Local councils in New South Wales will go to the polls in September this year to elect new councillors for the next four years.
I have just finished putting together my map of ward boundaries for those councils that use wards to elect their members.
49 councils currently have wards, plus Shellharbour council is restoring wards for the first time since the 2004 election.
I have identified new boundaries in seventeen of these councils (plus Shellharbour), and have finished drawing those new boundary maps. I believe that none of the other councils have changed their wards, but I will list those which I have not definitively ruled out at the end of this post.
Annoyingly, there is no central repository of information about local ward redistributions in New South Wales. You have to go to each local council and look for information on exhibition, and look through minutes for official decisions. If a council hasn’t made any change, you might not find anything. This is different to Queensland and Victoria, which coordinate ward redistributions through the state electoral commissions and publish all the information on one website. There’s a whole other story to tell about how problematic it is that ward decisions are made directly by the councillors.
Below the fold I’ll briefly run through the 18 councils with new ward boundaries, and I’ll post a map showing the changes in boundaries.
You can download a Google Earth file with the 2020 ward boundaries (including the existing wards for those councils which haven’t changed) from my maps page, where I also have the ward boundaries from each council election since 2008.
Councils in New South Wales are generally required to redraw their boundaries whenever the difference between the most populous and least populous ward (in terms of numbers of electors) exceeds 10%. This report shows which councils exceeded this variance as of May 2019. Councils were generally required to respond to this data and make changes by the end of 2019, so in lots of cases councils were drafting maps and putting them on public exhibition around September-October. It is only necessary, however, to make the change if the council becomes aware of the discrepancy in one term and it remains at the end of the first year of the following term. In at least four cases councils have noted discrepancies but will revisit them in 2021.
Firstly, here’s the map showing the changes. New boundaries are in green, old boundaries in red. You can toggle the layers to check the changes more closely. I have included all wards in councils which have changed their boundaries but in many cases changes have not affected all wards.
And here as promised is the list of the 18 councils with new wards:
- Bayside – Renamed wards from suburb names to numbers (1,2,3,4,5). Wards 3 and 4, which covers the western end of the council, have been completely redrawn.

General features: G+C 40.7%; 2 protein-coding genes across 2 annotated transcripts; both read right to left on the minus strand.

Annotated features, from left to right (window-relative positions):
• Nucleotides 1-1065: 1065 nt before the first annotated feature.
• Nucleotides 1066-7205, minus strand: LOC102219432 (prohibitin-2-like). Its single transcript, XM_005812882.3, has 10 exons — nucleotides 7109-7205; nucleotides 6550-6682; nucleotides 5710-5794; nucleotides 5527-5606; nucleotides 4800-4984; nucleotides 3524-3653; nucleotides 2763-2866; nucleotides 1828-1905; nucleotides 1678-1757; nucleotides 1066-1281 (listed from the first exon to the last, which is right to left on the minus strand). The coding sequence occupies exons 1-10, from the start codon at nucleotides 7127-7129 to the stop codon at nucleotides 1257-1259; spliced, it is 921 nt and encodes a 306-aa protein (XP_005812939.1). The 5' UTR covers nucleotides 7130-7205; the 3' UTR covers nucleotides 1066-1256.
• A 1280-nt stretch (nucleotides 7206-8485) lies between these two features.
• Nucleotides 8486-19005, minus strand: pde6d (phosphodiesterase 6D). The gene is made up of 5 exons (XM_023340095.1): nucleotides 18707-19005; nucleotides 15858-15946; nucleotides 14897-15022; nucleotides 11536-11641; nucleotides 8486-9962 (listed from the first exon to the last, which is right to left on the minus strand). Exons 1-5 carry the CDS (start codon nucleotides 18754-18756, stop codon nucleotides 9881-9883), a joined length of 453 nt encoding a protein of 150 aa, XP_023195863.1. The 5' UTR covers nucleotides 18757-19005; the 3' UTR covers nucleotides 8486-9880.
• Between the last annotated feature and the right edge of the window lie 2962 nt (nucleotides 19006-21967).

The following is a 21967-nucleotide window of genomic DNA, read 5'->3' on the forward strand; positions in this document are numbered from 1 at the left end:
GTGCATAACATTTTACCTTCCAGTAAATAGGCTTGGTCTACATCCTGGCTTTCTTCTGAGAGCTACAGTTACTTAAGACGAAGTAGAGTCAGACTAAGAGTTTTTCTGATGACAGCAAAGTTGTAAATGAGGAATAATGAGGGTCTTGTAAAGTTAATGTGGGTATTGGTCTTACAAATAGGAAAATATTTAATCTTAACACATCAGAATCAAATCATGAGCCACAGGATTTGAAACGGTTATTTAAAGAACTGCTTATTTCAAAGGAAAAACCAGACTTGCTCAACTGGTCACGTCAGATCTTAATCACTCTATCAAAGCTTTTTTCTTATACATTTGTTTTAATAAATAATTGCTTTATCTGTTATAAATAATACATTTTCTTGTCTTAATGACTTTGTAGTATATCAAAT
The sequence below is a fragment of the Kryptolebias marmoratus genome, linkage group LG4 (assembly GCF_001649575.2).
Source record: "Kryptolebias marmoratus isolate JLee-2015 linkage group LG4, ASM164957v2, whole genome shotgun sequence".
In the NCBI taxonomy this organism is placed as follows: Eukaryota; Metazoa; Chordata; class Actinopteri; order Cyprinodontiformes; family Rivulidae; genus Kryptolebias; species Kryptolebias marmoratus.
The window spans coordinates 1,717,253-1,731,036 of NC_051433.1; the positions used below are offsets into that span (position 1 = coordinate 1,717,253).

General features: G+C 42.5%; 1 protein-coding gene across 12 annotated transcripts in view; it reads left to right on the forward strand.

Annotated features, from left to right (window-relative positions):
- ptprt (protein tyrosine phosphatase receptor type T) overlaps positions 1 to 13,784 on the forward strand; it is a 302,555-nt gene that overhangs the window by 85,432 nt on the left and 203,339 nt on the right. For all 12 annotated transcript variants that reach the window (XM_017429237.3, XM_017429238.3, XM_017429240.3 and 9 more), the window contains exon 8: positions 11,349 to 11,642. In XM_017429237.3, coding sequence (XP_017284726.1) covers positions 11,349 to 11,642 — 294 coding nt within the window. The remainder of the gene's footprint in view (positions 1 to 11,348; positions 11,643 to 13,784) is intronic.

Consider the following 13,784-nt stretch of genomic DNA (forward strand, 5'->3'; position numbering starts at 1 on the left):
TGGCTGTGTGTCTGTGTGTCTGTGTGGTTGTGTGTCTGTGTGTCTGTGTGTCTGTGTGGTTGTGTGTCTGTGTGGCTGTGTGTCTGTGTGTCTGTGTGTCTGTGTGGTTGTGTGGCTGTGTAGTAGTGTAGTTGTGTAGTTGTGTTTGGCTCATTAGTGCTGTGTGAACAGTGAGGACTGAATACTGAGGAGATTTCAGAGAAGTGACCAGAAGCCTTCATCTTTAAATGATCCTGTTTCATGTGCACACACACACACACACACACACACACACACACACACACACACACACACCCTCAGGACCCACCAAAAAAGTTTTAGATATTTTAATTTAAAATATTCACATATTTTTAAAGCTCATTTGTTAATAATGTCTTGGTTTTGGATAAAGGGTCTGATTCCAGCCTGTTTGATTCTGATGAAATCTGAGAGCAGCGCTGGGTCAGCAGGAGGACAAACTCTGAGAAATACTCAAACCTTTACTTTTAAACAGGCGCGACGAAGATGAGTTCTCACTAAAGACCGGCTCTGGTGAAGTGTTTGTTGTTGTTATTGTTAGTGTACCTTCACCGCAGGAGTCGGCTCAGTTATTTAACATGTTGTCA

- Blacktown – A large amount of population growth in Ward 1 (at the north of the council) has forced changes to all five wards.
- Camden – A large amount of population growth in North Ward has forced that ward to shrink, giving territory to both Central and South wards.
- Canterbury-Bankstown – A small number of voters were moved from Bankstown to Roselands ward, which conveniently also meant that the ward boundaries exactly follow the old border between the two former councils.
- Dungog – B ward lost voters to A ward.
- Fairfield – Changed from 3 wards of 4 councillors each to 2 wards of 6 councillors each, which was controversial and narrowly passed the council.
- Greater Hume – Changes were made to the former North and South wards in both directions, which resulted in South ward being renamed as West ward.
- Lane Cove – Small parts of West ward were moved to Central ward.
- Liverpool – Parts of South ward moved to North ward. Specifically the westernmost part of the South ward.
- Newcastle – Wards 1 and 4 shrunk down, wards 2 and 3 swapped territory from each other as well as from the other wards.
- North Sydney – This council reduced its wards from 4 to 3 in 2017, and also passed a referendum to remove the directly elected mayor that same year, coming into effect this year. The council wanted to stick with 3 wards but this would have required a reduction in councillors from 10 to 9 with the end of the directly elected mayor so instead they’ve switched to 2 wards of 5 each.
- Parramatta – Small movement of voters from Rosehill to Dundas.
- Port Stephens – Northern end of Central ward moved to West ward.
- Shellharbour – Four new wards created, each electing two councillors. Confusingly they decided to name them “A”, “B”, “C” and “D” in the final decision after originally naming the draft wards after cardinal directions. I will need to wait for further information to know which ward is which.
- Shoalhaven – Changes to all three wards, with Ward 1 losing its southern parts.
- The Hills – No change to West ward. East ward gains territory from Central ward, which gains territory from North ward.
- Wollondilly – Reduced from 3 wards to 2.
- Wollongong – Slight change to Ward 1/2 border, major rearrangement on the Ward 2/3 border.
I’m going to be returning to this election as we get closer to September. I’m hoping to redistribute votes between wards (at least in areas with partisan elections) and write guides for the larger councils. There’s a couple of councils I want to return to with dedicated posts when I find the time.
Finally, there’s a handful of councils which I believe haven’t changed their boundaries but I haven’t been able to prove this. If you know anything, let me know!
- Blue Mountains
- Central Coast
- Hunters Hill
- Lake Macquarie